During the home buying process you may hear your lender or agent refer to an impound or escrow account and wonder what they are. They’re the same thing and refer to an account that’s set up and tied to your mortgage to pay your property taxes and/or homeowners insurance.
With FHA, VA, USDA, and conventional loans with less than 20 percent down, you’re required to have a property tax and homeowners insurance impound/escrow account; some banks may also require rental properties to have it too. If you put at least 20 percent down you won’t be required to have an impound/escrow account but talk to your lender; in some cases you may get a better interest rate having one.
Depending on the month there will be a certain amount of money collected to start the impound/escrow account and will be part of your closing costs. These costs can be high but are not fees; you’re pre-paying expenses that are part of homeownership. Generally 2 months of your homeowners insurance is collected and up to 9 months of your property taxes (October closings require this). The account is tied to your mortgage so if you refinance and want an impound/escrow account with your new mortgage the money in your current account can’t be switched over to the new mortgage. You’re going to have to pay the costs of starting a new impound/escrow account and once your old mortgage is paid off you’ll get a refund of whatever is in your old impound/escrow account.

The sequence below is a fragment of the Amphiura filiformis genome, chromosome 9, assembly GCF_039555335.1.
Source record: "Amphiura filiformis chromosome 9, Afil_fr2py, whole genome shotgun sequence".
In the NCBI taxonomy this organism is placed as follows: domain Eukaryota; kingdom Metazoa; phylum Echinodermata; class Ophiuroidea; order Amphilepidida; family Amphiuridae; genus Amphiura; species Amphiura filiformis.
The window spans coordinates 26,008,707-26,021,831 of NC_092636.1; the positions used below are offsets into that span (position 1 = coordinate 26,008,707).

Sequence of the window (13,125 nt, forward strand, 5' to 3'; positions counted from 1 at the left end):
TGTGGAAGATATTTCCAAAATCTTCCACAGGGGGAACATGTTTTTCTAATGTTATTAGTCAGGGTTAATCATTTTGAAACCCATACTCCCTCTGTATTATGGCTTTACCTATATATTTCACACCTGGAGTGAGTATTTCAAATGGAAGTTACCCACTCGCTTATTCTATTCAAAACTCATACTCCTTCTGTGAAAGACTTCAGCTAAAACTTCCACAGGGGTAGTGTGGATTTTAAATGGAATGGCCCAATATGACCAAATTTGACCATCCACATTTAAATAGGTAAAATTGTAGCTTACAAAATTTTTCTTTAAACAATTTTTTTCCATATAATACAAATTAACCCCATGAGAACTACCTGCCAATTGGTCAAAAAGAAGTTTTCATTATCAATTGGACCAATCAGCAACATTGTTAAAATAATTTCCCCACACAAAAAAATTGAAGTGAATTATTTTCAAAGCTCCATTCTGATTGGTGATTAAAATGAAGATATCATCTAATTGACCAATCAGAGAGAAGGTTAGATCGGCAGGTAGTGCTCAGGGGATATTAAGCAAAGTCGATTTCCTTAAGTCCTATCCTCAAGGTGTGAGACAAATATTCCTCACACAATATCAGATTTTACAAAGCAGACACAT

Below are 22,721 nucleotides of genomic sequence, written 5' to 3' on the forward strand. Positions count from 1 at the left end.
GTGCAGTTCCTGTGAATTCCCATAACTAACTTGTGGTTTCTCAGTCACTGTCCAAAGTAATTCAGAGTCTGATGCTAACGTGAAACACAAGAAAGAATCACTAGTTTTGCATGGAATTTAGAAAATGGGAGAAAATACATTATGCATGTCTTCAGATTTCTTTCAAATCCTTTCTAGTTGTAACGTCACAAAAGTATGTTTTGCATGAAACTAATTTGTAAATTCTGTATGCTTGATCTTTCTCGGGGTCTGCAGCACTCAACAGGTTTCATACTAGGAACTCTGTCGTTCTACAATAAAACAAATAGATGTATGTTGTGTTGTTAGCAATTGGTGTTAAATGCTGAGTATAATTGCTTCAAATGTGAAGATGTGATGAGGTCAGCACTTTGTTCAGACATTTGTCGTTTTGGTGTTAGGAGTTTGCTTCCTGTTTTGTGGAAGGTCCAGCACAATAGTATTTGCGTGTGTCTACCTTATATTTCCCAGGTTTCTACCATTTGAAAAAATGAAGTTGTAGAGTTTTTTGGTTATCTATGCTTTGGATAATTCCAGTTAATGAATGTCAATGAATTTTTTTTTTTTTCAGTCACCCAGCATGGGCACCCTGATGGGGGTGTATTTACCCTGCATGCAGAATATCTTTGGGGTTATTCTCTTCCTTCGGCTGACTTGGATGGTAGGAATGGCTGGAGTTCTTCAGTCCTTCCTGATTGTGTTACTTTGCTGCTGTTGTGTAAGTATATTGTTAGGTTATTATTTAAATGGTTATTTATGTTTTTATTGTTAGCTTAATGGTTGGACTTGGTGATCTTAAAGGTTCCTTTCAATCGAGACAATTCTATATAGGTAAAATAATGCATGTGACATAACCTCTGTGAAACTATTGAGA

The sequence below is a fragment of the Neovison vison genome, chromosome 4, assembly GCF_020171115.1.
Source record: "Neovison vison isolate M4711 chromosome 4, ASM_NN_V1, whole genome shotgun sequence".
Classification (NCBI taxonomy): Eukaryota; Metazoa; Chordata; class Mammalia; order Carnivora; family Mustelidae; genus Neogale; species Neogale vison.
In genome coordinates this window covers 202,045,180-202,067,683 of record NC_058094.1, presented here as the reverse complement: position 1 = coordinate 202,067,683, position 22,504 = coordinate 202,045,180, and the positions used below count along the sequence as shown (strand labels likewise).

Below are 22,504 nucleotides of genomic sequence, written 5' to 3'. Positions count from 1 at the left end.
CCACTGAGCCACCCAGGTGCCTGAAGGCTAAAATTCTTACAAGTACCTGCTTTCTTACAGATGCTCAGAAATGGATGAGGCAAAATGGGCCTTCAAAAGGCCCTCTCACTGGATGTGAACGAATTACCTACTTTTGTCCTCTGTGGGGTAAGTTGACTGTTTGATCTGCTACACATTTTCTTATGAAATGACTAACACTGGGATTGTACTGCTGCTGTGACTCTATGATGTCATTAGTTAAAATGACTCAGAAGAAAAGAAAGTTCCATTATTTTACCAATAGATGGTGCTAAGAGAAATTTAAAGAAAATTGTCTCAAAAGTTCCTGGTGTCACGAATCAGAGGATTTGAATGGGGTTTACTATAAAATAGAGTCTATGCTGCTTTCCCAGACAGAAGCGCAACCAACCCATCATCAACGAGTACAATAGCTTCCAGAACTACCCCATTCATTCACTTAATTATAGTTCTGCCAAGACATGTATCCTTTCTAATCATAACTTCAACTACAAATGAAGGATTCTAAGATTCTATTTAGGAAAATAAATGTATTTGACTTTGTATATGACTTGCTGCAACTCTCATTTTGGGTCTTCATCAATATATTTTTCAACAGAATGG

If you choose to or are required to have an impound/escrow account 1/12 of your property taxes and 1/12 of your homeowners insurance premium are added to your mortgage payment.
Here’s an example on a VA loan with impounds (annual property taxes are $5000 and annual homeowners insurance policy is $650):
$1700 principle and interest payment
$54.17 homeowners insurance
$416.67 property taxes
$2170.84 total payment (that’s the amount you’ll be writing your monthly mortgage payment for)
Every month that you make your payment the property tax and homeowners insurance parts of your payment go into the impound/escrow account. When your property taxes and homeowners insurance are due, the mortgage servicer gets a copy of the bills (except a supplemental tax bill) and pays them from your account; you don’t have to worry about them.
My advice is that if you’re a first time homebuyer and aren’t required to have an impound/escrow account, that you do still get one until you’re comfortable with the costs associated with owning a home; for more seasoned buyers it’s strictly a personal choice.
Michael Regan (NMLS #275695) is a mortgage banker who specializes in Marin, Sonoma, and Napa counties. You can reach him at 415-672-2499 or 707-508-8473 for all your financing needs.